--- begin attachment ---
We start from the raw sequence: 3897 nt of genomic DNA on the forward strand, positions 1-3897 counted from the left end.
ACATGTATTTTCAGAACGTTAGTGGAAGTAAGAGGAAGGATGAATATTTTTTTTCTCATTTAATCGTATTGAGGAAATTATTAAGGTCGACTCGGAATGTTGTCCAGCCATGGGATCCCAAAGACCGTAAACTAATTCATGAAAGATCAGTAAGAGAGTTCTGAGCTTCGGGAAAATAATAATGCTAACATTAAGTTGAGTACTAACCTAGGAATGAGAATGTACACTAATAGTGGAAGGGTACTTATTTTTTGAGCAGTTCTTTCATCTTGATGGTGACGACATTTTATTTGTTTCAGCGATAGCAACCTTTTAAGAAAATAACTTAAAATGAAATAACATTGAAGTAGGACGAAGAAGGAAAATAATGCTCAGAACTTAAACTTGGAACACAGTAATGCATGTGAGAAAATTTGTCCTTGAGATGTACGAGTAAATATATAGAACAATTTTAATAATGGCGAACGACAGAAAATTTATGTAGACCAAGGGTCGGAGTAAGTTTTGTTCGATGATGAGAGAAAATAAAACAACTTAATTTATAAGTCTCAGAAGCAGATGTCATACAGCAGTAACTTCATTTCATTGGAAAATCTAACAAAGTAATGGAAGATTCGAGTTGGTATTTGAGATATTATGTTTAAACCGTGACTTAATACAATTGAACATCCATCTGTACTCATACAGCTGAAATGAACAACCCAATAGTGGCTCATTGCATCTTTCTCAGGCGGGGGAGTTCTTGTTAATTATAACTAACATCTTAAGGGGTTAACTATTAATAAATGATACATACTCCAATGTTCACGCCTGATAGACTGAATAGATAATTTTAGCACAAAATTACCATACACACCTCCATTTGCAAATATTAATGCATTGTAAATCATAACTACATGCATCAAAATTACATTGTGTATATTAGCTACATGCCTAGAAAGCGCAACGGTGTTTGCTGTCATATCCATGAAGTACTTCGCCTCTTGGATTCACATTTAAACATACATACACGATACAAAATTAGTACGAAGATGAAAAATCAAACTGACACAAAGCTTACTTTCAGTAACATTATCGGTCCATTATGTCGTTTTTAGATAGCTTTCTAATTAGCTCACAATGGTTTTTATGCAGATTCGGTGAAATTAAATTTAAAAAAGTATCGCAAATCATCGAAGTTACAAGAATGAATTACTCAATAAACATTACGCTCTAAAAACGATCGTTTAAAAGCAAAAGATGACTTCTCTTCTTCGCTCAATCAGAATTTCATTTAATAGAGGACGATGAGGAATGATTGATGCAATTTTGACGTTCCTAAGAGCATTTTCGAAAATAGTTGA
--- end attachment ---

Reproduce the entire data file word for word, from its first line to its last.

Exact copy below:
We start from the raw sequence: 3897 nt of genomic DNA on the forward strand, positions 1-3897 counted from the left end.
ACATGTATTTTCAGAACGTTAGTGGAAGTAAGAGGAAGGATGAATATTTTTTTTCTCATTTAATCGTATTGAGGAAATTATTAAGGTCGACTCGGAATGTTGTCCAGCCATGGGATCCCAAAGACCGTAAACTAATTCATGAAAGATCAGTAAGAGAGTTCTGAGCTTCGGGAAAATAATAATGCTAACATTAAGTTGAGTACTAACCTAGGAATGAGAATGTACACTAATAGTGGAAGGGTACTTATTTTTTGAGCAGTTCTTTCATCTTGATGGTGACGACATTTTATTTGTTTCAGCGATAGCAACCTTTTAAGAAAATAACTTAAAATGAAATAACATTGAAGTAGGACGAAGAAGGAAAATAATGCTCAGAACTTAAACTTGGAACACAGTAATGCATGTGAGAAAATTTGTCCTTGAGATGTACGAGTAAATATATAGAACAATTTTAATAATGGCGAACGACAGAAAATTTATGTAGACCAAGGGTCGGAGTAAGTTTTGTTCGATGATGAGAGAAAATAAAACAACTTAATTTATAAGTCTCAGAAGCAGATGTCATACAGCAGTAACTTCATTTCATTGGAAAATCTAACAAAGTAATGGAAGATTCGAGTTGGTATTTGAGATATTATGTTTAAACCGTGACTTAATACAATTGAACATCCATCTGTACTCATACAGCTGAAATGAACAACCCAATAGTGGCTCATTGCATCTTTCTCAGGCGGGGGAGTTCTTGTTAATTATAACTAACATCTTAAGGGGTTAACTATTAATAAATGATACATACTCCAATGTTCACGCCTGATAGACTGAATAGATAATTTTAGCACAAAATTACCATACACACCTCCATTTGCAAATATTAATGCATTGTAAATCATAACTACATGCATCAAAATTACATTGTGTATATTAGCTACATGCCTAGAAAGCGCAACGGTGTTTGCTGTCATATCCATGAAGTACTTCGCCTCTTGGATTCACATTTAAACATACATACACGATACAAAATTAGTACGAAGATGAAAAATCAAACTGACACAAAGCTTACTTTCAGTAACATTATCGGTCCATTATGTCGTTTTTAGATAGCTTTCTAATTAGCTCACAATGGTTTTTATGCAGATTCGGTGAAATTAAATTTAAAAAAGTATCGCAAATCATCGAAGTTACAAGAATGAATTACTCAATAAACATTACGCTCTAAAAACGATCGTTTAAAAGCAAAAGATGACTTCTCTTCTTCGCTCAATCAGAATTTCATTTAATAGAGGACGATGAGGAATGATTGATGCAATTTTGACGTTCCTAAGAGCATTTTCGAAAATAGTTGA